The Russian invasion of Ukraine disrupted global energy supplies, resulting in a sudden price spike, and drew widespread condemnation from the international community. Many countries have prioritised ending their dependence on Russian gas, including by turning to renewables. The International Energy Agency (IEA) has projected that the Russian energy traded globally could fall from 20% in 2021 to 13% by 2030.
The IEA’s Renewables 2022 report estimated that renewables could surpass coal as the largest source of electricity generation by 2025. Generation from wind and solar could more than double in the next five years.
An October 2022 report by think tanks E3G and Ember found that wind and solar had produced a quarter of EU electricity since the war began, and saved the EU €11bn in gas costs. Nineteen EU member states saw record rises in electricity generation; France’s use of renewables had increased by 14%, Italy’s by 20%, Poland’s by 17%, and Spain’s by 35% since February 2022.
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“Renewables were already expanding quickly, but the global energy crisis has kicked them into an extraordinary new phase of even faster growth as countries seek to capitalise on their energy security benefits,” said Faith Birol, IEA executive director, in a statement at the IEA renewables report launch. “The world will add as much renewable power in the next five years as it did in the previous 20 years.”
“This is a clear example of how the current energy crisis can be a historic turning point towards a cleaner and more secure energy system,” he added. “Renewables’ continued acceleration is critical to help keep the door open to limiting global warming to 1.5°C.”
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A survey by UK-based law firm Ashurst showed that more than 20 major economies saw the energy crisis as an opportunity to speed up transitioning towards greener and cleaner energy. While the ban on Russian natural gas supplies has increased the demand for coal to produce heat and power, many believe this is likely to prove a short-term consequence.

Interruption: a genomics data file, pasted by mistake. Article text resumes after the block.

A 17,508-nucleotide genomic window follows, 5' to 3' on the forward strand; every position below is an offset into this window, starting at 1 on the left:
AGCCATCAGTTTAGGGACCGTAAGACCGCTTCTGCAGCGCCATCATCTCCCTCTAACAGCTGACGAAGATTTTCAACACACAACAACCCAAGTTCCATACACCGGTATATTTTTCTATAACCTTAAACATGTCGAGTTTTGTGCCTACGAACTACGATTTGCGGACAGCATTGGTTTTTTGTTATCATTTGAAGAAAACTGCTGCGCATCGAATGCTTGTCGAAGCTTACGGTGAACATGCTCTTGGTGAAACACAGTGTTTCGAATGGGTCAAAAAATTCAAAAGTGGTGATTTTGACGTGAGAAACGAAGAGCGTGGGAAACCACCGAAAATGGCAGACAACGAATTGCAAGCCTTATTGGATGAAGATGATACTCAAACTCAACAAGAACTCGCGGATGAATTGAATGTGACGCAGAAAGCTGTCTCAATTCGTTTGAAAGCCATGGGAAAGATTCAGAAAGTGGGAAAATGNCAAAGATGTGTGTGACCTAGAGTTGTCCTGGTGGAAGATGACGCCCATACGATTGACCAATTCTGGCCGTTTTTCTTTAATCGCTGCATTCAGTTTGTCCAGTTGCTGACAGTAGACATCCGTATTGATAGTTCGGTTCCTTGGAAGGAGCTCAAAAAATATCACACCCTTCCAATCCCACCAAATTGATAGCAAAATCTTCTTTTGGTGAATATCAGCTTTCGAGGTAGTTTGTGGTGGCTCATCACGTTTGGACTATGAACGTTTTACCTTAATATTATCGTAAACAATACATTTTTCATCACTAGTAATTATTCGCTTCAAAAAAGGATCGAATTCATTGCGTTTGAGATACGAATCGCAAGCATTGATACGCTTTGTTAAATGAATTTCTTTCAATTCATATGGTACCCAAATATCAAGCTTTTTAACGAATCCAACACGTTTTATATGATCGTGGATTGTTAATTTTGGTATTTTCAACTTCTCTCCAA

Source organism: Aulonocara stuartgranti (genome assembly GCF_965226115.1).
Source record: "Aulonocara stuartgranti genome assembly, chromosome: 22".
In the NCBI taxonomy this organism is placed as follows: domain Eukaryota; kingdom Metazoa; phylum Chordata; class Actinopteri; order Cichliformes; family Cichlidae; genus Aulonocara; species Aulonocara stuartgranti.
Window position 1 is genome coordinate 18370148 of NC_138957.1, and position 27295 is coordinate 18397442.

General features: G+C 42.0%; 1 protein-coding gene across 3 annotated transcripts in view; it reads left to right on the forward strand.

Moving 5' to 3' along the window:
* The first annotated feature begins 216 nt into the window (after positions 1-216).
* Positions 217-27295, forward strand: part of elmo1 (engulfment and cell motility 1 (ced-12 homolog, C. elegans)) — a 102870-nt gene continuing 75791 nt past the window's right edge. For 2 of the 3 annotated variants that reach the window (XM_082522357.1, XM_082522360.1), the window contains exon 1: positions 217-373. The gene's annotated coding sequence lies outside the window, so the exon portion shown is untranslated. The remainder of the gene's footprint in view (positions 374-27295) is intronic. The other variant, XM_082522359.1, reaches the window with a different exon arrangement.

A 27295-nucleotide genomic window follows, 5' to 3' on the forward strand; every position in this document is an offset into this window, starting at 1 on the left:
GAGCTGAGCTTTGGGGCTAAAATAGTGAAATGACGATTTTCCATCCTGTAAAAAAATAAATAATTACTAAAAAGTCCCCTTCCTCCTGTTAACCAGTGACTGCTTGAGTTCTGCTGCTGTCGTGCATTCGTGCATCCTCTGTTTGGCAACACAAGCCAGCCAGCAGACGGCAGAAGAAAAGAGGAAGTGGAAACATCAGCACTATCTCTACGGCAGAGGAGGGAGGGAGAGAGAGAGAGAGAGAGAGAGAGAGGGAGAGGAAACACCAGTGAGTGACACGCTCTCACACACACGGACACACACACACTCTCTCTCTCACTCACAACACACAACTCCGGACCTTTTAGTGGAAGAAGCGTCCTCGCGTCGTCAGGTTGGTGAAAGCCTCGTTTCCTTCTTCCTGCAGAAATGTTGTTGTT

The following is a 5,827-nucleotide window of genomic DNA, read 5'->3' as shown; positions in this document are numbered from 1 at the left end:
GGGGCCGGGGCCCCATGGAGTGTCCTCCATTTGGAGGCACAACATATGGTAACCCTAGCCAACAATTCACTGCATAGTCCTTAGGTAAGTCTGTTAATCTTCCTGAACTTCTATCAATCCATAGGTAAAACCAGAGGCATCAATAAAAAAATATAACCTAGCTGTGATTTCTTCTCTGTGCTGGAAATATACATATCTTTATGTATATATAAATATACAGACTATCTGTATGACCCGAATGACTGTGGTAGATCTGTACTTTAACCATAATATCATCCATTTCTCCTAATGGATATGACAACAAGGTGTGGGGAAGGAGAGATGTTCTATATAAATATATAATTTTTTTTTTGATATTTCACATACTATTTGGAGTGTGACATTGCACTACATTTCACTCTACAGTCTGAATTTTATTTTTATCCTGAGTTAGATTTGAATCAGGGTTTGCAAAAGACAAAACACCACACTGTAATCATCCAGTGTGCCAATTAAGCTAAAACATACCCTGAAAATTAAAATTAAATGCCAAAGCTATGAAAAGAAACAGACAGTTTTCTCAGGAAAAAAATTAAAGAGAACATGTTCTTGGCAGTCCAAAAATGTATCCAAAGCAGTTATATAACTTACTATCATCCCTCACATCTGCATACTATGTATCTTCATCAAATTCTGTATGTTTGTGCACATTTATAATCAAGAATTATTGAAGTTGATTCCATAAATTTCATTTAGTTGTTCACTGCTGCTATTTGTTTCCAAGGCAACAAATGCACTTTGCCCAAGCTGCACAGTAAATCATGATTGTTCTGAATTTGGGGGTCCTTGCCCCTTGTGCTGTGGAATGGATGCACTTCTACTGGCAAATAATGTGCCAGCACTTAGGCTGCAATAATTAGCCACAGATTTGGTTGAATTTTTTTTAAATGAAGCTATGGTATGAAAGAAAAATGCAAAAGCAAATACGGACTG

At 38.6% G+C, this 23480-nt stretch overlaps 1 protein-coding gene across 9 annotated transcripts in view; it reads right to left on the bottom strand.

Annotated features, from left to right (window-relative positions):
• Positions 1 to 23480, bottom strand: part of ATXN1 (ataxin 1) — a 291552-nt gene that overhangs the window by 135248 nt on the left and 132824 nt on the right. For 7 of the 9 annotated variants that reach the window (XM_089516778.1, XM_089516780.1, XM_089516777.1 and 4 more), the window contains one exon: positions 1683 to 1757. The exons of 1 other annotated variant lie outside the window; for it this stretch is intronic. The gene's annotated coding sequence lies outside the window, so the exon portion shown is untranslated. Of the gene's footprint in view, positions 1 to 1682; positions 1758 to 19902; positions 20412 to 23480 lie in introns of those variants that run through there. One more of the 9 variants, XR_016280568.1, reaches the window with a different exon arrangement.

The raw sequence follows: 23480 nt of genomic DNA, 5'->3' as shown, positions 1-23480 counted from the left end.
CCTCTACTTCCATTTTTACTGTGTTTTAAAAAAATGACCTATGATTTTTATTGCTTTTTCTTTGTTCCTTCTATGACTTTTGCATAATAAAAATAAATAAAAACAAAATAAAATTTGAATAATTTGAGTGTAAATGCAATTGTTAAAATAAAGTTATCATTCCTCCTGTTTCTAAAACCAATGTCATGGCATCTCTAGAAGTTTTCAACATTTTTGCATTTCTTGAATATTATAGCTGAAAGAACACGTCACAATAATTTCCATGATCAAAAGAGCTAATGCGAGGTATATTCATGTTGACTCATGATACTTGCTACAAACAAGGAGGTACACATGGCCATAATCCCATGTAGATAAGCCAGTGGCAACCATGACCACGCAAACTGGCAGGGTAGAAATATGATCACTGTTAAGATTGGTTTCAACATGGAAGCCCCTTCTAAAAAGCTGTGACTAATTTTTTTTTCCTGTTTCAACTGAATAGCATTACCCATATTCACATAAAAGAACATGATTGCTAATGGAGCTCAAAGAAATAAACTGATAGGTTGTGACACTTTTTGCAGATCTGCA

The IEA suggests photovoltaic (PV) solar’s installed capacity could surpass that of coal by 2027. Its forecasts show that cumulative solar PV capacity could grow by 1,500GW over the period, surpassing natural gas as the most significant power supplier by 2026 and coal by 2027. It expects annual solar PV capacity additions to increase every year for the next five years.
Utility-scale solar PV remains the least expensive option for new electricity generation across many countries, despite higher investment costs due to inflation. “Distributed solar PV, such as rooftop solar on buildings, is also set for faster growth due to higher retail electricity prices and growing policy support to help consumers save money on their energy bills,” the IEA adds.
The agency’s annual world energy outlook suggests global clean energy investment could rise to more than $2trn a year by 2030, up 50% from today.
Pushing the limits
Since the start of the energy crisis in September 2021, European governments have committed €768bn to shield consumers from rising energy costs, according to research from economic think tank Bruegel last updated on 13 February. While impressive, there are concerns that governments will struggle to keep up this rate of support.
“The lesson of the €500bn [the figure in September 2022]… is that when governments become scared that people will lose their energy, they are prepared to commit almost any sum to prevent that,” Jonathan Stern, professor at the Oxford Institute for energy studies told Al Jazeera last autumn.
“Ambitions need money, and one of the problems is that it looks like investments in renewables are slowing down, at least in many European countries,” he added. “The way to fix that is for governments to go in and put the money to ensure it happens, but governments are short of money.”
Several EU member states have revised their government policies to meet climate targets and finance a smoother energy transition. Germany has increased its spending on renewables by 30% year-on-year, while Spain has committed 60% more money to clean energy projects. Both countries have sped up permitting for new wind and solar projects – in line with an EU push for this.
Renewables recovery in Ukraine
Ukraine’s electricity demand has continuously fallen over the past year. IEA data reveals that the Ukrainian electricity market has shrunk by 40% “with no sign of recovery,” as supply and demand have both been disrupted.
Spanish news agency Reve reported in October that the war had eroded 90% of Ukraine’s wind capacity and somewhere between 45%-50% of its solar power capacity.
“Green energy is probably the most affected sector because we have most of the capacities in the south of Ukraine,” said Ukrainian minister of energy, Herman Halushchenko, at the time. But he remained optimistic about the future. “We had a strategy that envisaged by 2030 a share of ‘green’ energy in Ukraine’s energy balance of at least 25%. I think that after our victory, taking into account the destruction caused by Russia, we will review it and increase the percentage.”
In December 2022, Ukraine signed a two-year programme with the IEA “to help the country’s energy system recover from the destruction” of the Russian invasion. It targets hydrogen, renewables, power-system security and biogas, and cross-border initiatives.
“The transition to carbon-free energy is the cornerstone of the recovery of Ukraine’s energy sector,” said Galushchenko. “Even as the war rages on, we are not discarding our original plans to develop renewable energy and contribute to the global push towards a green transition.”